Subprime freeze plan: Who's left out
The new foreclosure prevention program may leave out most distressed subprime borrowers.
NEW YORK (CNNMoney.com) -- Distressed borrowers looking for relief from the recently announced White House foreclosure prevention plan may be in for a disappointment.
In announcing the administration's plan, which includes a five-year freeze on interest rate hikes for some subprime borrowers with adjustable-rate mortgages (ARMs), the White House estimated it would offer relief to 1.2 million families out of the 1.8 million facing higher interest rates. The initiative comes at a time of record high foreclosure rates.
But there are very strict limitations.
Sharon Reuss, a spokeswoman for the Center for responsible Lending, estimated it would help 7 percent of those stuck with unaffordable subprime loans, or 145,000 borrowers.
"This is so limited in scope," she said.
The guidelines on who can be helped are spelled out by the American Securitization Forum (ASF), which represents the players in the securitization process, including lenders, those who service the loans and investors who hold the debt.
The ASF guidelines limit the interest rate freeze solely to those borrowers who are unable to afford payments if they rise above their introductory rates. These normally adjust higher after the first two (2/28 ARMs) or three (3/27 ARMs) years of the loans.
Left out are both the people who can afford to continue payments even after rates adjust higher and those who cannot afford the loan even at the low initial rates.
Further limitations are that the loans must have been made between Jan. 1, 2005 and July 31, 2007 and have been included in securitized pools. Rates must be scheduled to reset no earlier than Jan. 1, 2008 and no later than July 31, 2010 and the restructuring process must begin before the loans reset.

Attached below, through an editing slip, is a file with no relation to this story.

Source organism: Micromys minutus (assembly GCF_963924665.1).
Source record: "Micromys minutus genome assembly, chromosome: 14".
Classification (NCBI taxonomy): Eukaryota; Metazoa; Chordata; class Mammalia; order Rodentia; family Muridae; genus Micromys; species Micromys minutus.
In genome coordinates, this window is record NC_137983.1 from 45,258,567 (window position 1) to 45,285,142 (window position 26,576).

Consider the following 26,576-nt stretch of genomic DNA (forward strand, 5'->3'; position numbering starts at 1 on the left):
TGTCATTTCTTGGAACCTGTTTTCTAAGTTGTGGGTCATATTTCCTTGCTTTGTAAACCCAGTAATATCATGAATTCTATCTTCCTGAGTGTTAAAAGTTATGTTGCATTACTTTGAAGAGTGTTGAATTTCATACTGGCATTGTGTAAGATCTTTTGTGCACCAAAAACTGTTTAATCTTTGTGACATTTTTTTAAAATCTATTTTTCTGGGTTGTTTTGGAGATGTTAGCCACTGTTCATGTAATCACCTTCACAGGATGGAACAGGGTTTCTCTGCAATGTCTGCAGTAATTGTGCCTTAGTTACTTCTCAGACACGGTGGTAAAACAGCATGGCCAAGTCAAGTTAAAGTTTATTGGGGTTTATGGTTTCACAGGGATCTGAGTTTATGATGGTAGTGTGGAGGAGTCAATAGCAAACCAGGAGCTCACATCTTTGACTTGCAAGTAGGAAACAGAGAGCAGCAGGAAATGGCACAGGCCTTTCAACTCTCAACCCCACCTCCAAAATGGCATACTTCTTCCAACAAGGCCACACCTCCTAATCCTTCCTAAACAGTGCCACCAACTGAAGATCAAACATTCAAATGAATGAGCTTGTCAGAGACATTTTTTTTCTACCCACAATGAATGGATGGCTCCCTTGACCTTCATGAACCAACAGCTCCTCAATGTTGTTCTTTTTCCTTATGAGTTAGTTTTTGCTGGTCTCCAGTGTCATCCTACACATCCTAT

To determine affordability, the plan would use readily available criteria, especially credit (FICO) scores. These must not exceed 660 or have gained more than 10 percent since the origination of the mortgage.
In either of those cases, borrowers have failed the FICO test and must apply for another type of rework. "It's very likely these people will be able to refinance into a fixed rate loan," said Tom Deutsch, Deputy Executive Director of the ASF. Deutsch helped write the guidelines.
Even if loans qualify for a freeze, servicers, according to the ASF guidelines, will not take any actions that violate contracts or applicable laws.
Additionally, the loan-to-value-ratio of the mortgage must be more than 97 percent. That is, the owner must owe more (or close to it) than the home is actually worth (see correction at end of story).
Servicers of any second mortgages on the homes must agree to cooperate.
And candidates for a freeze must be current on their monthly payments; they cannot be more than 30 days late nor have been 60 days late more than once in the previous 12 months.
Also, if borrowers qualify for an FHASecure loan, the freeze is not available to them. Borrowers must also be owner/occupiers as opposed to speculators.
And the reset has to send payments up by at least 10 percent, which should not be a difficult hurdle; typically, these loans will reset from around 7 or 8 percent to at least 9 or 10 percent.
Any modifications must maximize profits for investors and be in their best interests. Especially in a falling market, investors are usually better off taking smaller profits of modifications than major losses brought on by foreclosures.
Some critics wonder individual reworks will need to gain approvals from investors. That would be a monumental task. The loans are often carved up and sold in pieces to investors all over the world.
According to Deutsch, however, mortgage servicers have the authority to make the modifications. "A key point," he said, "is that servicers are responsible for making these decisions based on the entirety of the interest of the trust," (the investors).
According to Mary Moore, of the Center for Responsible Lending, however, servicers may have reasons of their own to pursue foreclosure rather than working with borrowers to keep them in their homes.
"Servicers can have incentives to foreclose," she said. "They sometimes have affiliates who work on foreclosures - that generates a lot of income for the affiliates."
As for the Bush plan, Moore welcomes it, but with no great enthusiasm. "We would love to see further steps," she said, "but we have no indication that more is coming."
An earlier version of this story stated that the loan-to-value ratio must be lower than 97 percent to qualify for a freeze in rates. Candidates for the freeze must have a loan-to-value ratio above 97 percent.